Meaning – Literally translated, this popular Spanish saying means “as God commands”, and it’s used to demonstrate that you will do something well or how it was properly intended. Unfortunately, there is no direct equivalent phrase in English but the meaning is pretty clear. This phrase is often used when you do something that is expected of you. For example, “hay que lavarse las manos como dios manda” in English means that it is expected that people wash their hands thoroughly.

7. Spanish Saying: No Hay Mal Que Por Bien No Venga

Literal Translation – There’s no bad from which something good doesn’t come

English Equivalent – Every cloud has a silver lining

Meaning – This proverbial saying is mostly used to convey the notion that, no matter how awful or bad a situation may be, there is always some good aspect to it. This phrase is most often used as encouragement and it’s one of the nicest phrases out there.

8. Spanish Saying: Más Vale Tarde Que Nunca.

Literal Translation – Better late than never

English Equivalent – Better late than never

Meaning – This popular phrase is pretty self-explanatory as the literal translation is exactly the same as the English equivalent. It’s often used sarcastically as a way of saying something positive while remarking on their lateness. After all, it’s better that you turn up instead of not showing up at all.

Alhambra, Granda, Spain
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9. Spanish Saying: Más Ven Cuatro Ojos Que Dos.

Literal Translation – Four eyes see more than two

English Equivalent – Two heads are better than one

Meaning – The idea behind this saying is that it’s better to have the advice or opinion of a second person. So instead of making a decision solo, it’s better to enlist the help of others. Enlisting the help of others it will result in an enriched understanding of any problem or situation.

10. Spanish Saying: Más Vale Ser Cabeza De Ratón Que Cola De León.

Literal Translation – Better to be the head of a mouse than the tail of a lion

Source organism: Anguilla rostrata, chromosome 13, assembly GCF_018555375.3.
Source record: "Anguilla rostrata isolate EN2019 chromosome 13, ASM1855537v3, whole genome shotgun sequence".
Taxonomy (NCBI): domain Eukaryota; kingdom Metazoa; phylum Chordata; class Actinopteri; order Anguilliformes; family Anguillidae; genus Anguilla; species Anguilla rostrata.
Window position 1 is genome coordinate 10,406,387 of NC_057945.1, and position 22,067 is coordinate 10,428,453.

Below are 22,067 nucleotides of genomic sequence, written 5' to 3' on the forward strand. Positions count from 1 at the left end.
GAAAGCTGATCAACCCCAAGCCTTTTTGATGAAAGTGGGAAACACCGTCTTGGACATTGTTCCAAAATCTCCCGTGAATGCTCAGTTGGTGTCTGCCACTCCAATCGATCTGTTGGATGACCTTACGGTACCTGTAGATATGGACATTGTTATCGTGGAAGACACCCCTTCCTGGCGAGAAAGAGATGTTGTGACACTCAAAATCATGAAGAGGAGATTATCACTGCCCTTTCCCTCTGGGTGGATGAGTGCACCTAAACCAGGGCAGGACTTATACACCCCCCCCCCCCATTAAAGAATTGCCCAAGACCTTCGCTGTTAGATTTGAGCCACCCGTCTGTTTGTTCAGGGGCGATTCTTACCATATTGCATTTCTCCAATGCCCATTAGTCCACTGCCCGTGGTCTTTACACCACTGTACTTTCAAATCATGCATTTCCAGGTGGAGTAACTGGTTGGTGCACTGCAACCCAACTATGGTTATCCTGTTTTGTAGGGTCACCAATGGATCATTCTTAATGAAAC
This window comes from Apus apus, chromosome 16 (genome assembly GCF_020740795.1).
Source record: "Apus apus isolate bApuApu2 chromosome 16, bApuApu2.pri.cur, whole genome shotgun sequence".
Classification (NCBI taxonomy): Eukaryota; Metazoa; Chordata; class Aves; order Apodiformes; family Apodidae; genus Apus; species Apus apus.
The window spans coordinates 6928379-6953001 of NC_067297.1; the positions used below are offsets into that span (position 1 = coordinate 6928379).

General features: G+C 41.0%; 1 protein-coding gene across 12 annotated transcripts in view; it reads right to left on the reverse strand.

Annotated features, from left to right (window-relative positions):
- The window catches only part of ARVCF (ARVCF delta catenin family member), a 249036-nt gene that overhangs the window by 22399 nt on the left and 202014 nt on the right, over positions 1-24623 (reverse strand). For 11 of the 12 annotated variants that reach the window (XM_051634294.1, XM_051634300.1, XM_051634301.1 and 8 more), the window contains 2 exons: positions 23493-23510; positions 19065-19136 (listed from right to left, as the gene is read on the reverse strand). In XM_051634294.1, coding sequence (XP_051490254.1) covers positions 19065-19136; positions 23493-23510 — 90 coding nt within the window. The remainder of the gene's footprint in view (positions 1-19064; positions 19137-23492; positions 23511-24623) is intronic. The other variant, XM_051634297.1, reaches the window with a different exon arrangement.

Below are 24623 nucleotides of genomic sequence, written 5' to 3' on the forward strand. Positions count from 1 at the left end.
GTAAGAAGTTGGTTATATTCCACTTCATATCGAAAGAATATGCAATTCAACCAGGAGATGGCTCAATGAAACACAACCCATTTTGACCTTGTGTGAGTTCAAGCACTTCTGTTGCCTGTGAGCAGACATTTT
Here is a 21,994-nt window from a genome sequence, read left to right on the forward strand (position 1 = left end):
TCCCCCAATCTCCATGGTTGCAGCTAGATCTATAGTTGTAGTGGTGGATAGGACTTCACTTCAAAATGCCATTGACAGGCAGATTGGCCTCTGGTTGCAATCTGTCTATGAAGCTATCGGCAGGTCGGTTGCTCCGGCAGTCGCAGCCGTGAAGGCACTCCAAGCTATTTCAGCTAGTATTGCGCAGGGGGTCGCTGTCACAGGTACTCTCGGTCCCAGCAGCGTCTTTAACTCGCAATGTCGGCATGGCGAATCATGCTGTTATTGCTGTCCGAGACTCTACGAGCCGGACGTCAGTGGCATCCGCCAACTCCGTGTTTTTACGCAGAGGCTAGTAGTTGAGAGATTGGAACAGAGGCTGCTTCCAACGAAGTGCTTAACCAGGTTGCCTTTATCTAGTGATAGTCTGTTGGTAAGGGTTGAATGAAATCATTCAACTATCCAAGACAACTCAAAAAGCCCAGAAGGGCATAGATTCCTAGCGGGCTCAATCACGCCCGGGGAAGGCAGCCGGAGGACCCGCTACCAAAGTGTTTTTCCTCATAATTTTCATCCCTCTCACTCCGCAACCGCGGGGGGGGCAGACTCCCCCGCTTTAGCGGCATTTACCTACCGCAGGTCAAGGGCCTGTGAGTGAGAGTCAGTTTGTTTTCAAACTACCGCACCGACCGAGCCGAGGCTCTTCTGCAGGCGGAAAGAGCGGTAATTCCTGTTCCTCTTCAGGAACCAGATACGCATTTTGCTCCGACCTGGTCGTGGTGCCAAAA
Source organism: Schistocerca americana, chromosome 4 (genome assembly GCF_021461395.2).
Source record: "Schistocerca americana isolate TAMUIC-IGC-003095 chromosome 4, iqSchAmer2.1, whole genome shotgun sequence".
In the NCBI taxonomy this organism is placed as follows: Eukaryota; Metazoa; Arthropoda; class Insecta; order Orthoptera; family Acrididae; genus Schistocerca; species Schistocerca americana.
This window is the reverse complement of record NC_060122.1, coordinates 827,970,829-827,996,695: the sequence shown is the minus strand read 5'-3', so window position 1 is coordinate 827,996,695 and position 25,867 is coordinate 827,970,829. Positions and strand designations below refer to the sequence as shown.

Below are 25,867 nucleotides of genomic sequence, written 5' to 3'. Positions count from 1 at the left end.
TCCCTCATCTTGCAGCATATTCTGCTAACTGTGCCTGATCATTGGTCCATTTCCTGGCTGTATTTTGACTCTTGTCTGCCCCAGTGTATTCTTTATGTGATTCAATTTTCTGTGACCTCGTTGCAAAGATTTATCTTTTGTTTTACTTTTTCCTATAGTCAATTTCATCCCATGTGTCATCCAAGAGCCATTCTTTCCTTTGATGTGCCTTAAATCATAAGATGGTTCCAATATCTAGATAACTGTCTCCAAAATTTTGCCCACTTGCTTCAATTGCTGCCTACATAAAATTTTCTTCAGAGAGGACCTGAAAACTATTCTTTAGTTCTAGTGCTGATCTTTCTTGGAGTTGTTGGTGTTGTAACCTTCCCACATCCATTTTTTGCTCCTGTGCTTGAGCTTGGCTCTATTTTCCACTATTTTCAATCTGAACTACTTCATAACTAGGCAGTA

English Equivalent – It’s better to be a big fish in a small pond than a little fish in a big ocean.

Meaning – This popular phrase is often used to convey the degree of ambition a person holds. When you break down this phrase, the implication behind labeling someone ‘a big fish in a small pond’ is that they are content with staying where they are. So it’s often better to be the best at something less ambitious than be average at something more impressive.

11. Spanish Saying: Hoy Por Ti, Mañana Por Mí.

Literal Translation – Today for you, tomorrow for me

English Equivalent – You scratch my back, I’ll scratch yours

Meaning – This saying is all about reciprocity. It’s like asking someone to help you and then saying you’ll help them when they need it. You could use this saying when out for lunch with a friend “I’ll get this one, you get the next one”. The best thing about this popular Spanish saying is that it rhymes. Not only is the structure similar they also juxtapose the paired concepts of today and tomorrow with you and me, making it relatively easy to remember.

Sevilla, Spain
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12.  Spanish Saying: El Que Tiene Boca Se Equivoca.

Literal Translation – Whoever has a mouth makes mistakes

English Equivalent – Nobody’s perfect

Meaning – This idiom is used to portray the fact that everyone makes mistakes. This phrase can be used in many ways, for example, if someone said to you that they were worried about an exam they did and they think they failed, you could respond by saying ‘don’t worry, nobody’s perfect. We’ll celebrate if you pass’. The same could be said for any mistake you make as long as you learn from it. 

13.  Spanish Saying : La Curiosidad Mató al Gato

Literal Translation – Curiosity killed the cat

English Equivalent – Curiosity killed the cat
Meaning – This phrase is often used in English and its literal translation is exactly the same. It uses the premise that being nosy will often get you into trouble or cause you more problems. So if you hear this saying it’s likely that you might be being a little too curious so be prepared for any issues that might arise from you knowing all that information.